IAEA members still unclear about India nuclear inspections

July 19th, 2008 - 3:20 am ICT by IANS  

DPA
Vienna, July 19 (DPA) India did not remove all ambiguities about its nuclear inspection agreement with the International Atomic Energy Agency (IAEA), agency member states said after a briefing with a senior Indian official Friday. Foreign Secretary Shivshankar Menon, India’s top foreign affairs bureaucrat, briefed members of the IAEA board and the Nuclear Suppliers Group about the Safeguards Agreement that would allow the agency to monitor Indian civilian nuclear reactors.

Board members say it is likely to be adopted at a meeting Aug 1 but some governments are concerned about potential loopholes in the text, which might allow India to terminate the agreement.

“It’s a good agreement, it’s a good initiative and it’ll work,” Menon said after the meeting that lasted less than one hour.

“They answered some questions, but not very much to our satisfaction,” a European diplomat who attended the meeting said.

Several diplomats told DPA that ambiguities remained about unspecified “corrective measures” referred to in the text, which India may take if its nuclear fuel supply were interrupted.

Diplomats and non-proliferation advocates think that this clause could allow India to terminate IAEA inspections if the US or other nations stopped supplying it with nuclear material after an Indian nuclear test.

Menon explained that the corrective measures to be taken “depended on circumstances,” two diplomats said.

The inspection agreement is part of its nuclear deal with the US, under which New Delhi agreed to separate its nuclear energy sector from the nuclear weapons programme. In return, the US will provide nuclear fuel and technology for civilian power reactors.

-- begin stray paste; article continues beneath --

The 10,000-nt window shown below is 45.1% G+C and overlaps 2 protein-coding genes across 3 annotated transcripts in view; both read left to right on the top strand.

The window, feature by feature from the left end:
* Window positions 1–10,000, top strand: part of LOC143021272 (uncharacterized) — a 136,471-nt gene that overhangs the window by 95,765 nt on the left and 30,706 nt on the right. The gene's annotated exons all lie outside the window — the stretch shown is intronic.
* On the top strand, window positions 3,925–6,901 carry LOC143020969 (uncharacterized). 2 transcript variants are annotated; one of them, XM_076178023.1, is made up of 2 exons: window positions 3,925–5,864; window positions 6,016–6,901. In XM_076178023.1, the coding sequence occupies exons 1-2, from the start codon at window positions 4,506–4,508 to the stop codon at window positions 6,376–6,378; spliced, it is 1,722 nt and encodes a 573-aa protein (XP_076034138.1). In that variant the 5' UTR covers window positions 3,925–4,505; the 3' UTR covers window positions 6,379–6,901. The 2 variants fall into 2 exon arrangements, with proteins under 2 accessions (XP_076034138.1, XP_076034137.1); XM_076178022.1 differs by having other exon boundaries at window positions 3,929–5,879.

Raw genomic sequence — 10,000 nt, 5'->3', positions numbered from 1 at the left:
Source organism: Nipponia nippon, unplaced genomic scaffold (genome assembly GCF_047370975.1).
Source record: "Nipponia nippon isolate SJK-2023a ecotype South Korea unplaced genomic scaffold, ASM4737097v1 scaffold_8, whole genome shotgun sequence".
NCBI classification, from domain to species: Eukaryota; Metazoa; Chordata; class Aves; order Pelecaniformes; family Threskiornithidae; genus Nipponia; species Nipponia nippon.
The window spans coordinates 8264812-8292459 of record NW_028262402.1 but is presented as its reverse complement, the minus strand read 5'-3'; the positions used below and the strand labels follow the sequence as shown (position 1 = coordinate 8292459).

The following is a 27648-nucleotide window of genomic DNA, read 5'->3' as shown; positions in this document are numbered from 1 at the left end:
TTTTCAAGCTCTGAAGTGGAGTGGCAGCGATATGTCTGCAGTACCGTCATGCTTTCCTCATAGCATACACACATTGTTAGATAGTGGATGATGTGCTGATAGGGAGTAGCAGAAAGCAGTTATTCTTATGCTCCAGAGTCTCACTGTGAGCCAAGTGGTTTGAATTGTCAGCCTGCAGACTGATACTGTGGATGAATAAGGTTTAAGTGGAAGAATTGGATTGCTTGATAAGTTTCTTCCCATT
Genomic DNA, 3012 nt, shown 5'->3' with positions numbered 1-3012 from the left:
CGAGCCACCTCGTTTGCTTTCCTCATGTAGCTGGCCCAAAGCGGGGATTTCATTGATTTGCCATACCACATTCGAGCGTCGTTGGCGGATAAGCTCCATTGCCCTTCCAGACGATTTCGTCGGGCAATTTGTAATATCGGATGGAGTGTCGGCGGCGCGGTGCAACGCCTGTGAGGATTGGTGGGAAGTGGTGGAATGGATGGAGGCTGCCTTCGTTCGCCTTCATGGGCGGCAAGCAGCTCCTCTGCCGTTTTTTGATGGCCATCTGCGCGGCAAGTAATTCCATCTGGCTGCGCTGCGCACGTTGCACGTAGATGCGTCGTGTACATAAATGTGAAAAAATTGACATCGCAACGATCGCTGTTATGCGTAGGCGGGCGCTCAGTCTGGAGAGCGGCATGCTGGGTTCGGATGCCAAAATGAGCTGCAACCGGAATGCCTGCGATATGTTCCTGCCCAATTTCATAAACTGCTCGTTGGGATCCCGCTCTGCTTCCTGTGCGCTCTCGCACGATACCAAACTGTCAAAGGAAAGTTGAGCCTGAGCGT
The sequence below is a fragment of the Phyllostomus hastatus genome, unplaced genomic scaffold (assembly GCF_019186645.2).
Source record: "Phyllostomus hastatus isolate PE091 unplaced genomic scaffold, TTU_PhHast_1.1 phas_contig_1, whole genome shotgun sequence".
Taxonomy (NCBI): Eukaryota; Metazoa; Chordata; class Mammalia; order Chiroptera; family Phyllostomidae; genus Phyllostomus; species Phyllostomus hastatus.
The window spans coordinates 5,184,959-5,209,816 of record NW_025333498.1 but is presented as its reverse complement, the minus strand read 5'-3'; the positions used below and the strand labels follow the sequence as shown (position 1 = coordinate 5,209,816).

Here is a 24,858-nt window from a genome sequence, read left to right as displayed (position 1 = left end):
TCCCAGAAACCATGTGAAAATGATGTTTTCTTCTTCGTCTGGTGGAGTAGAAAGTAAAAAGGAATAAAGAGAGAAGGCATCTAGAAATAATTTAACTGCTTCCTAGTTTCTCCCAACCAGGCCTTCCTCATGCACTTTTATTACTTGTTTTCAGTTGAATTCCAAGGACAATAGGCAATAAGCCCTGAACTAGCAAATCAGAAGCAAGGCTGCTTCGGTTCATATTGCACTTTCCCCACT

Board members were told India would circulate a so-called separation plan in the coming days or weeks, to clarify what will be inspected by the IAEA.

Several IAEA members say that the safeguards agreement gives India too much discretion in deciding what facilities would be monitored and when the IAEA would start doing so.

European Union members on the board have demanded another formal briefing by IAEA officials that will take place on Aug 25, as Friday’s meeting was an informal event.

One board member told DPA that although the agreement would go through Aug 1, it was still not clear if it would be adopted unanimously.

After the IAEA Board approves the text, the Nuclear Suppliers Group (NSG), the 45 nuclear exporting countries that define export control rules, have to make an exemption for India, as it is not a party to the Nuclear Non-Proliferation Treaty. Only then will the US Congress ratify the nuclear pact with India.

But first, India’s government has to survive a confidence vote in parliament on July 22 over the nuclear deal with the US. Leftist parties say the pact would compromise India’s strategic sovereignty.
DPA

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